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Single Pin October 1, 2014

Thin and narrow profile, with a single fastener/pin per corner. Used to display two paintings back to back, not to be used against a wall.

Italian Style October 1, 2014

A simple closed mortise and tenon joint with interlocking forked key that provides better grip for the keys and minimal torque when keying out.

Modern Traditional October 1, 2014

Excellent for conservation because of flexibility in re-stretching the canvas as close as possible to the original and for creating out-of-square stretchers for irregularly shaped canvases.

T Shaped October 1, 2014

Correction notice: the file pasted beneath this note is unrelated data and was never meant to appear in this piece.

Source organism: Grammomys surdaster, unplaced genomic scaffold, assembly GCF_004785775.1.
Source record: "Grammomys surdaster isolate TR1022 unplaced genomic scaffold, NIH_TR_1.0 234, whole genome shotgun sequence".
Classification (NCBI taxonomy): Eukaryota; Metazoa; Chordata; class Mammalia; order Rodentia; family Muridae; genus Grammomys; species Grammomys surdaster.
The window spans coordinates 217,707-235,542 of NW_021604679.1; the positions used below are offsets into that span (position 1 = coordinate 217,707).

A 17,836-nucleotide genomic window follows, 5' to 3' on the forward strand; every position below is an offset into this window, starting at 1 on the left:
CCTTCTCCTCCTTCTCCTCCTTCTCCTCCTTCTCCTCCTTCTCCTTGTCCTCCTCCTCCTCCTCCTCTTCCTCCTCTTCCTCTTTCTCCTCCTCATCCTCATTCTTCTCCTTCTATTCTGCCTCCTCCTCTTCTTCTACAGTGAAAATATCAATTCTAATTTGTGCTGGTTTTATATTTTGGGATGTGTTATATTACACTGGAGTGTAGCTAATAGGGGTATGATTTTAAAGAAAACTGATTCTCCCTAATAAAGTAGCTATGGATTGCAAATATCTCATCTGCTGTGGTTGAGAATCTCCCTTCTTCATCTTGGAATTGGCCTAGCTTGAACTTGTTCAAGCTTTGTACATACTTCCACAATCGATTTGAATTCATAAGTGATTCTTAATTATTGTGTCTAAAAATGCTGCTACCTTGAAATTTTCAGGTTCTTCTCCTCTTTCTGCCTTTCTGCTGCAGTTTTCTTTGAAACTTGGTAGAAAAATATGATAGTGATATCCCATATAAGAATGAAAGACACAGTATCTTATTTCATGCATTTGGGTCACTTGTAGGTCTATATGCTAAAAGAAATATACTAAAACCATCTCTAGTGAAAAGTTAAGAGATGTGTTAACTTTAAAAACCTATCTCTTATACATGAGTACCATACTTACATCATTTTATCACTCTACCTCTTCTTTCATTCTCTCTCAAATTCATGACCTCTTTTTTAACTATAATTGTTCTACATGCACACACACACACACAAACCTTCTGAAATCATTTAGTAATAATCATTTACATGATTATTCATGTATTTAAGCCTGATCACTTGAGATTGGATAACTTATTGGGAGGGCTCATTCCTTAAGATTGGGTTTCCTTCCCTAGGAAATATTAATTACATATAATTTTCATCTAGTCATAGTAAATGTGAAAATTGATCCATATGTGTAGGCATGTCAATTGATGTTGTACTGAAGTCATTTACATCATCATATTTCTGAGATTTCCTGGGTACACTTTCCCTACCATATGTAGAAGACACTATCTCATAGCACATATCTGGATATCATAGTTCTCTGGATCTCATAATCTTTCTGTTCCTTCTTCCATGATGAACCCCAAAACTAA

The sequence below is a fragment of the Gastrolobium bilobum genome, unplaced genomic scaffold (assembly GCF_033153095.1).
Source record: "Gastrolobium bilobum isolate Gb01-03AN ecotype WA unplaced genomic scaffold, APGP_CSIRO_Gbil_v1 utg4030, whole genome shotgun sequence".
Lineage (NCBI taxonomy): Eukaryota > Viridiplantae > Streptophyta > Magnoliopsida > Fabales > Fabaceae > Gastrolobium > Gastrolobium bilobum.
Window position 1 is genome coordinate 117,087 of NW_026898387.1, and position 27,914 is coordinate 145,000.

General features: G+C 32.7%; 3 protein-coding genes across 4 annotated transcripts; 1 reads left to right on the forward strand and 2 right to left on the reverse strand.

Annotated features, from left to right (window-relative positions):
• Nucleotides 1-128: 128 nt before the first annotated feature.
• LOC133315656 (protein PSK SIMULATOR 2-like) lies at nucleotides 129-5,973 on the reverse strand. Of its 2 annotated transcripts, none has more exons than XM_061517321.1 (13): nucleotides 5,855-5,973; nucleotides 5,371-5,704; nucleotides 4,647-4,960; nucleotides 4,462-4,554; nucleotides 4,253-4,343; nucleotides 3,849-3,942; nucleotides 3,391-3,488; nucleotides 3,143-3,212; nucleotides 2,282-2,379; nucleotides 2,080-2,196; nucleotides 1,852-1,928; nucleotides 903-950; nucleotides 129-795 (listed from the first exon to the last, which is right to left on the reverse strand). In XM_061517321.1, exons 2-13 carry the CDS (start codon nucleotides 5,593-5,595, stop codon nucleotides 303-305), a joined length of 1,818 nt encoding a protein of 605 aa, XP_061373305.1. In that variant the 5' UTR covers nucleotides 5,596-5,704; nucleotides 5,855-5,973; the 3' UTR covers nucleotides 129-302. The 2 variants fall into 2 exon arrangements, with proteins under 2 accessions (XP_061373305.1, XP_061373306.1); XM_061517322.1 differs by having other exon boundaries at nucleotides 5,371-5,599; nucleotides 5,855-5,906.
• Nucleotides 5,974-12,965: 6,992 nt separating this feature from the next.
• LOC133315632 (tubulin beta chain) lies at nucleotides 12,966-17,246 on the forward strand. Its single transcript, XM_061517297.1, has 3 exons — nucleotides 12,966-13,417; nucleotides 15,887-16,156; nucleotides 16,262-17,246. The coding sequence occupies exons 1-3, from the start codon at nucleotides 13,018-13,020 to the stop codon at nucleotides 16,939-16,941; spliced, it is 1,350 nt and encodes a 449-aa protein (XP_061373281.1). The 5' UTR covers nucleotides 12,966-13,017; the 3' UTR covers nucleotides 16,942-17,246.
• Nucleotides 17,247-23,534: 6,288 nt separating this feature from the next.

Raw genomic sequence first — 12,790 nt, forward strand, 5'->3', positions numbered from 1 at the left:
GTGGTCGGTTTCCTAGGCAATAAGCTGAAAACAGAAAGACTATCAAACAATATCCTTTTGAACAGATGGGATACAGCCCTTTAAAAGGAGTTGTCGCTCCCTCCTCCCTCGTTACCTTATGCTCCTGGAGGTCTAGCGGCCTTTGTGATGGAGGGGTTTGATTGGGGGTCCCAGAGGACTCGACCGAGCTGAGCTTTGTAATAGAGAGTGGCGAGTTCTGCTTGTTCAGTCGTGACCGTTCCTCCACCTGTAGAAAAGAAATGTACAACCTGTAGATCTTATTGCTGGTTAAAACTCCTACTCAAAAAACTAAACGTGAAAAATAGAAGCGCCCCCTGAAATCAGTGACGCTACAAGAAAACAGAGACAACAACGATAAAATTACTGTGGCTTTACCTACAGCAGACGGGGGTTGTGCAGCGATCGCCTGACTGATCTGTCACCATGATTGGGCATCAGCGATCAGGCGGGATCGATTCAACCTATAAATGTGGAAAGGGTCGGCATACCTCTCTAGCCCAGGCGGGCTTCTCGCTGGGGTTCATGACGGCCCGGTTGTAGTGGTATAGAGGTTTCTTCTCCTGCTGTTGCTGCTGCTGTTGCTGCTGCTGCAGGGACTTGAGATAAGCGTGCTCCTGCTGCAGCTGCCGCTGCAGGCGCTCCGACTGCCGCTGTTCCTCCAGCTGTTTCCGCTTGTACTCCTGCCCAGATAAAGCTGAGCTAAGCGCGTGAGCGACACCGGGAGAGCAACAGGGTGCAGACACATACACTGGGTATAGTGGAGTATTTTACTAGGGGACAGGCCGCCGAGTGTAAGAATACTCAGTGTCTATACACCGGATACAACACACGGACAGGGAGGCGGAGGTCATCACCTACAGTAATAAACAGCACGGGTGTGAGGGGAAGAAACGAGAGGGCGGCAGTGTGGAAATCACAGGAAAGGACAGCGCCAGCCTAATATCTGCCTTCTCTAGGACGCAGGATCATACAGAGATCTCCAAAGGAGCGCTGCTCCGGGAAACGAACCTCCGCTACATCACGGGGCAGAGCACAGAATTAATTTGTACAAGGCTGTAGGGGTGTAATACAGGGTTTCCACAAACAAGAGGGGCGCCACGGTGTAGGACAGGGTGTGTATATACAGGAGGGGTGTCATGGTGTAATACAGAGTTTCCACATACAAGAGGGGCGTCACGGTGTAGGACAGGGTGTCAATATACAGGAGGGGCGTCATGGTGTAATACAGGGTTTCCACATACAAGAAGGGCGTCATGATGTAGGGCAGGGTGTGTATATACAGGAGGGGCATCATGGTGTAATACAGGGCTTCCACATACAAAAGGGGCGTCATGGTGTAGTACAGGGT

The T shape design provides greater strength and support to the lip construction.

Independent Keying October 1, 2014

Utilizes Tite-Joint™ fastener using one on each side of every corner providing greater options for targeted keying while maintaining a stronger joint.

Strainer October 1, 2014

The inability to key out can be avoided with proper stretching, preparation of the canvas surface, and proper storage environment. (Available in small sizes without crossbars.)

Mechanical October 1, 2014

The original design of this hardware is to tighten, not expand. You are actually loosening and pushing out the hardware to tighten the canvas. Keying in limited but the joints are stronger if keying is done properly.

American Traditional October 1, 2014

Features keyed double finger miter joints for the corners and keyed mortise and tenon joints for the crossbars. Supports can be hand-crafted in sugar pine or basswood with hardwood keys.

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